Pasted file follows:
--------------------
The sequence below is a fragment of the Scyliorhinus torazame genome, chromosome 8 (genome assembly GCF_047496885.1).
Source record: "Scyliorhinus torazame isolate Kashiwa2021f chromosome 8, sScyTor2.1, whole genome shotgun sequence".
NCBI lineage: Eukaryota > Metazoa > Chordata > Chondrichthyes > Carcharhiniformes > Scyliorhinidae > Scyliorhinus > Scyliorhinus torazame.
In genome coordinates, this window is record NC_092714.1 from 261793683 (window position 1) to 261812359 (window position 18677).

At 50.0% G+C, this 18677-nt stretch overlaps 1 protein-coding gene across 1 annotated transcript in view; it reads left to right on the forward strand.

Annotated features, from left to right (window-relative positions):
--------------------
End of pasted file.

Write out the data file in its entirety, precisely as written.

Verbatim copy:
The sequence below is a fragment of the Scyliorhinus torazame genome, chromosome 8 (genome assembly GCF_047496885.1).
Source record: "Scyliorhinus torazame isolate Kashiwa2021f chromosome 8, sScyTor2.1, whole genome shotgun sequence".
NCBI lineage: Eukaryota > Metazoa > Chordata > Chondrichthyes > Carcharhiniformes > Scyliorhinidae > Scyliorhinus > Scyliorhinus torazame.
In genome coordinates, this window is record NC_092714.1 from 261793683 (window position 1) to 261812359 (window position 18677).

At 50.0% G+C, this 18677-nt stretch overlaps 1 protein-coding gene across 1 annotated transcript in view; it reads left to right on the forward strand.

Annotated features, from left to right (window-relative positions):